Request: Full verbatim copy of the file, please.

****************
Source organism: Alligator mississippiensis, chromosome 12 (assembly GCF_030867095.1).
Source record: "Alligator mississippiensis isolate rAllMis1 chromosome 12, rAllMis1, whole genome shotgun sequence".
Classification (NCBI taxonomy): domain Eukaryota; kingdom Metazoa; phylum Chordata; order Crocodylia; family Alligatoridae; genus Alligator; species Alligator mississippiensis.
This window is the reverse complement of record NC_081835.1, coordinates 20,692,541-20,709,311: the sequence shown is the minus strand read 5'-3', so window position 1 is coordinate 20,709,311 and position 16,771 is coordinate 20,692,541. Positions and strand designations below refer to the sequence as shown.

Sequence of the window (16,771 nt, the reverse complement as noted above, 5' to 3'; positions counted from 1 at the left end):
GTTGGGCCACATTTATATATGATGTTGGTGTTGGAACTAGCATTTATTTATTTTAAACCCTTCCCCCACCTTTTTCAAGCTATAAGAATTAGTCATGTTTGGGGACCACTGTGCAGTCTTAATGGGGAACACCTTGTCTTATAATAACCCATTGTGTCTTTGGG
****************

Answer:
Source organism: Alligator mississippiensis, chromosome 12 (assembly GCF_030867095.1).
Source record: "Alligator mississippiensis isolate rAllMis1 chromosome 12, rAllMis1, whole genome shotgun sequence".
Classification (NCBI taxonomy): domain Eukaryota; kingdom Metazoa; phylum Chordata; order Crocodylia; family Alligatoridae; genus Alligator; species Alligator mississippiensis.
This window is the reverse complement of record NC_081835.1, coordinates 20,692,541-20,709,311: the sequence shown is the minus strand read 5'-3', so window position 1 is coordinate 20,709,311 and position 16,771 is coordinate 20,692,541. Positions and strand designations below refer to the sequence as shown.

Sequence of the window (16,771 nt, the reverse complement as noted above, 5' to 3'; positions counted from 1 at the left end):
GTTGGGCCACATTTATATATGATGTTGGTGTTGGAACTAGCATTTATTTATTTTAAACCCTTCCCCCACCTTTTTCAAGCTATAAGAATTAGTCATGTTTGGGGACCACTGTGCAGTCTTAATGGGGAACACCTTGTCTTATAATAACCCATTGTGTCTTTGGG